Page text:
Miami Aqua-culture, Inc. ships live tilapia worldwide.  Males grow faster than females and are preferred for food fish production.  The three ways to select for male populations are to:

    1) Remove slower growing fish after 2 months in the nursery stage

    2) Add testosterone hormones to the feed in the first month only, resulting in sex reversal of females to males.

    3) Use YY technology or "supermales" to produce 95% male populations without the use of hormones.

Miami Aqua-culture, Inc. offers books, feeds, consulting and equipment to assist the tilapia farmer.

Live Tilapia Prices

Fast growing, great fillet yield but usually dark colored fish.

  • Sex reversed all male fry, $0.30 per inch, minimum 1,000.

  • Sex reversed all male fry,  $0.25 per inch, minimum 50,000

  • Mixed sex fingerlings, 1", $1.00 each, minimum 150.

  • Broodstock adults, 100+ grams, $40 each

Tilapia (Oreochromis) nilotica, pureline
Tilapia (Oreochromis) nilotica, red variant

Red variant, pureline. Fast growing and great fillet yield.

  • Sex reversed all male fry, $0.30 per inch, minimum 1,000.

  • Sex reversed all male fry,  $0.25 per inch, minimum 50,000

  • Mixed sex fingerlings, 1", $1.00 each, minimum 150.

  • Broodstock adults, 100+ grams, $40 each

Tilapia (Oreochromis) nilotica, GIFT strain

First developed in Asia, this strain is now available in the USA and worldwide.  Under good conditions this strain reportedly reaches 700 grams in 5 months.  Available in the natural dark color only, as either mixed sex fingerlings or broodstock adults.

  • Broodstock adults, $40 each

  • Broodstock fingerlings, $2.50 each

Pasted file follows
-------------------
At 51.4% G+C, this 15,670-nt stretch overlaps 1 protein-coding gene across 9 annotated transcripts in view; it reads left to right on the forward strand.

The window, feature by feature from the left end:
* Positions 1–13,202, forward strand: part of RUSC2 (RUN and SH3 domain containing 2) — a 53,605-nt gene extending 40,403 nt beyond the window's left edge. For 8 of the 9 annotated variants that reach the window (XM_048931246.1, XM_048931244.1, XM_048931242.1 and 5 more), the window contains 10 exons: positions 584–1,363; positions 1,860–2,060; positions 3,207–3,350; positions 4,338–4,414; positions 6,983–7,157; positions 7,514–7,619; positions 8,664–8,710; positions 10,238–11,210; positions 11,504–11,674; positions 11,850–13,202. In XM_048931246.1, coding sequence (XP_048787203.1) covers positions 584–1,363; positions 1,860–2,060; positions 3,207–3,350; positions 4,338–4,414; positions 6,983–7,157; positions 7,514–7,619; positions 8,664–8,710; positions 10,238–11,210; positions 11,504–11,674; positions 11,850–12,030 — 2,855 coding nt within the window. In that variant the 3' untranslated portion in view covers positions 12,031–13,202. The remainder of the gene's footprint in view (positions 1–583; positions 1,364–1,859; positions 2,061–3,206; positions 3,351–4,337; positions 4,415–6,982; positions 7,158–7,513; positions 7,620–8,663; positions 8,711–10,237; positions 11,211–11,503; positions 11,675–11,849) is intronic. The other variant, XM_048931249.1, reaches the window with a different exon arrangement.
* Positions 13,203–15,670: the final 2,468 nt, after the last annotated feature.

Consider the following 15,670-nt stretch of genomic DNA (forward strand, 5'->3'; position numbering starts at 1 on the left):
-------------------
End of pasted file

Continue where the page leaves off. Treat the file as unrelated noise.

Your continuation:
Tilapia (Oreochromis) nilotica, YY male sets

YY Supermale breeding sets.  These are specially produced male T. nilotica with a double Y chromosome instead of the normal XY chromosome.  

  • Available in red variant T. nilotica or natural dark T. nilotica only.

  • Each set is 1 YY male fingerling (about 1 gram) plus 7 mixed sex fingerlings to produce more females.

  • YY males mated to normal XX females produce normal XY males without the use of hormones.

  • 1-50 sets are $65 per set.

  • 51-200 sets are $54 per set

  • For larger quantities, please request a quote.

Tilapia (Oreochromis) nilotica, hybrid

The Rocky Mountain White hybrid is a cross between T. nilotica and T. aurea.  This hybrid combines the rapid growth and good fillet yield of T. nilotica with the cold tolerance of T. aurea.  There are other similar hybrids in Japan and Israel.  But the Rocky Mountain White has a white-blue color on both the skin and the fillet lining that makes it very appealing.

  • Mixed sex fingerlings are $1.00 each

  • Broodstock adults, 100+ grams, $40 each

Tilapia (Oreochromis) aurea, pureline

Also sometime called Blue Tilapia, T. aurea has better cold tolerance than some of the other species we sell.  If done slowly, it can acclimate and survive in the upper 50's Fahrenheit temperature range.  Like all tilapia, the ideal growth temperature is in the 80's.  Growth is generally slower than T. nilotica, and it becomes sexually mature at a smaller, younger age.  Blue tilapia can filter feed on microalgae in the sediment or "green water".  They are popular in Florida as an addition to aquaponics operations.  In much of Florida, no permit is required to keep them.

  • Mixed sex fingerlings are $1.00 each

  • Broodstock adults, 100+ grams, $35 each